If you’ve struggled with change, worried about others’ opinions, or side-stepped upleveling your life, you’re invited to a Masterclass: The Healing Power of Words being held on August 16 at 11:30 a.m. Register here to attend live or via a replay.

A heart full of love

“You can kiss your family and friends goodbye and put miles between you, but at the same time you carry them with you in your heart, your mind, your stomach, because you do not just live in a world but a world lives in you.” ~ Frederick Buechner, Telling the Truth

Back in 2011, my former boss-turned-friend Tom Humphreys sent me a note. “I just watched a movie called ‘The Way, ’ and I think you’d love it.” I thanked him and prompted added the film to my Netflix queue where it remained for several months until I finally watched it, alone.

The film moved me so completely that I insisted to my family that we watch it together. We did so that very night. I can’t explain the feeling I had — and have — about walking the Camino but I can tell you it’s visceral and it began as soon as I learned about the Camino’s existence.

A seed was planted, and I nurtured it by reading books about the Camino, watching documentaries, and reflecting on its history and importance. The more I tended the growing sprout of an idea, the more it rooted and grew.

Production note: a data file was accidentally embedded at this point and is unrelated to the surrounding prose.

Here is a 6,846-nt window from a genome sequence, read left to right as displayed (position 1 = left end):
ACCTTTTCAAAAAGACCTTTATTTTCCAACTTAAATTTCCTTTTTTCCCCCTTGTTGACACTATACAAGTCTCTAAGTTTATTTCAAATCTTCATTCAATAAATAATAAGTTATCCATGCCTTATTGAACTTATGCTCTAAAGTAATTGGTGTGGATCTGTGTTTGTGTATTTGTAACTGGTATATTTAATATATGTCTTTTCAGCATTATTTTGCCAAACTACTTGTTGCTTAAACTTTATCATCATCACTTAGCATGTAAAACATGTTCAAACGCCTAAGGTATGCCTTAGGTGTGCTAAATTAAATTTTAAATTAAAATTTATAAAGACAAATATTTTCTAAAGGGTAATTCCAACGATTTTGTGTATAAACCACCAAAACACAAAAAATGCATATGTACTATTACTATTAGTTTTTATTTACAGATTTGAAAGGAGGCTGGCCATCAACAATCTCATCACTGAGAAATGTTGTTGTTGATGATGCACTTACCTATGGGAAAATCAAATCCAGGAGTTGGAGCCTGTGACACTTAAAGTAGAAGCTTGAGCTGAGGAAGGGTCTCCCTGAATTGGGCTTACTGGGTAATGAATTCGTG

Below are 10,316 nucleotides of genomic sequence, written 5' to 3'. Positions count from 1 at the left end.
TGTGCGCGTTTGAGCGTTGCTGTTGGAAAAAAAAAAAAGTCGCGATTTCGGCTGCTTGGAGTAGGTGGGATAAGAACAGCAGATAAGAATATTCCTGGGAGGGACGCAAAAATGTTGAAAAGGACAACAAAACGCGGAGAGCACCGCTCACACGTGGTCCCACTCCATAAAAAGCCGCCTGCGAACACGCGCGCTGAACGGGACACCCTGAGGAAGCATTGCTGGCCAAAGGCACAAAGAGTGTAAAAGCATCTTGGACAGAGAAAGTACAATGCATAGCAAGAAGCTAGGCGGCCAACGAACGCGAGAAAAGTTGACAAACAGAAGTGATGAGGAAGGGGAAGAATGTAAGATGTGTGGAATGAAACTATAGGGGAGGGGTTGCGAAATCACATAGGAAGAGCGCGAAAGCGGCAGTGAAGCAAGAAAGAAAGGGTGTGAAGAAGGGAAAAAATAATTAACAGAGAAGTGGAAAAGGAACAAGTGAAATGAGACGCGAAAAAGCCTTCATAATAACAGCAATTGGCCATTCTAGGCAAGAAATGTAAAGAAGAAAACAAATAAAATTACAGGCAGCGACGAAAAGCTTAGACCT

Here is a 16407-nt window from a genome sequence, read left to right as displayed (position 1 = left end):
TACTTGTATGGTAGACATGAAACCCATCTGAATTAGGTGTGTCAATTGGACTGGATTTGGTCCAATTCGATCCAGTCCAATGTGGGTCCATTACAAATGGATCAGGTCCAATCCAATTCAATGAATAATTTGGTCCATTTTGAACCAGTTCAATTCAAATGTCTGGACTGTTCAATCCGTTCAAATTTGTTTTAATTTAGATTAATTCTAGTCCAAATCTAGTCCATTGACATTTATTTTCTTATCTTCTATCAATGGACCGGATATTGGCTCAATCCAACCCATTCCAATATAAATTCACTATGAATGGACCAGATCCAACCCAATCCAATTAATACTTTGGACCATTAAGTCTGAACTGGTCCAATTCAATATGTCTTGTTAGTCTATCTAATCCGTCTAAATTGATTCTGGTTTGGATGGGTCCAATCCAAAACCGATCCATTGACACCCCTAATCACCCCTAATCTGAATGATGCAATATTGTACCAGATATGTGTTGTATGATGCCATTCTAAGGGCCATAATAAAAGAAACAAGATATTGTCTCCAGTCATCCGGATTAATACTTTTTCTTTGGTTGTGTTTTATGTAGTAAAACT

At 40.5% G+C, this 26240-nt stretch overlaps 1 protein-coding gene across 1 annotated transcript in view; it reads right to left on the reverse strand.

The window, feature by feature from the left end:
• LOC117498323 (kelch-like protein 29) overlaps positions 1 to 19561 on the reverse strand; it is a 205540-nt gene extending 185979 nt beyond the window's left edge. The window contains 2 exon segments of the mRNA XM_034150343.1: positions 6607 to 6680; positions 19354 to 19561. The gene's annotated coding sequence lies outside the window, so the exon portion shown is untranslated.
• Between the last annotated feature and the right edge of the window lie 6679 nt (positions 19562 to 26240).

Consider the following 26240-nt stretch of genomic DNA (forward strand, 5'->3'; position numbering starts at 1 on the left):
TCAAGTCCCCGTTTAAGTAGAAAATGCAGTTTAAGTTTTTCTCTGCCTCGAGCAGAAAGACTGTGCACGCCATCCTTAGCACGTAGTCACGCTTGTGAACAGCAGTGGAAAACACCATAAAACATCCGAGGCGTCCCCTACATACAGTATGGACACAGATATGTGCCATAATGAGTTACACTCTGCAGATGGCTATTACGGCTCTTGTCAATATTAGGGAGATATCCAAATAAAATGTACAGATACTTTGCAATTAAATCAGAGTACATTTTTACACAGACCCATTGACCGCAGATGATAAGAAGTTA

“I’m going to walk the Camino someday,” I announced one evening to my then-husband.

He laughed. “You’ll never do that. Look at you.”

I feel a rush of shame at the weight I’d put on and the weight I couldn’t seem to shed. “I will walk it one day. Watch me.” I buried my desire, but every once in a while, it surfaced. I asked both my kids to walk the Camino with me. They weren’t interested.

Fast forward to November 2016 where a lively woman named Heather Waring entered my life. From the moment she uttered the words, “I take women walking on the Camino,” I knew she would play a large role in my life.

small symbol“I’m coming with you in April.” The old sprout, withered and untended, suddenly sprang to life as if the rains came after a drought. I signed up to walk with her that very day. (Normally, I’m not so impulsive. In fact, my dithering and indecision can be maddening to all, especially me.)

The first person I told about this encounter was my long-time friend, Susie McShea. I barely had the words out of my mouth when she said, “You have to do this.” Since that moment, the universe began sending to me amazing friends who helped prepare me for the upcoming journey.

Three weeks from today, I’ll board a plane for Paris, France. Once there, I’ll hop on a train for the five-hour ride to Cahors, where we’ll begin our trek. But from the moment I committed until now, I have been blessed with encouragement and support. I’d like to express my profound gratitude to some of these amazing people in this post:

Dr. Lisa Gordon, Natural Health Improvement Center of Columbia, discovered that my constant knee pain was derived from an old injury to my sacrum which stymied the electrical impulses needed to engage my quads. My knees hurt because they were doing all the work, all the time. After just one chiropractic adjustment, my knees stopped hurting. I went from being in constant pain to having none. Talk about a confidence booster!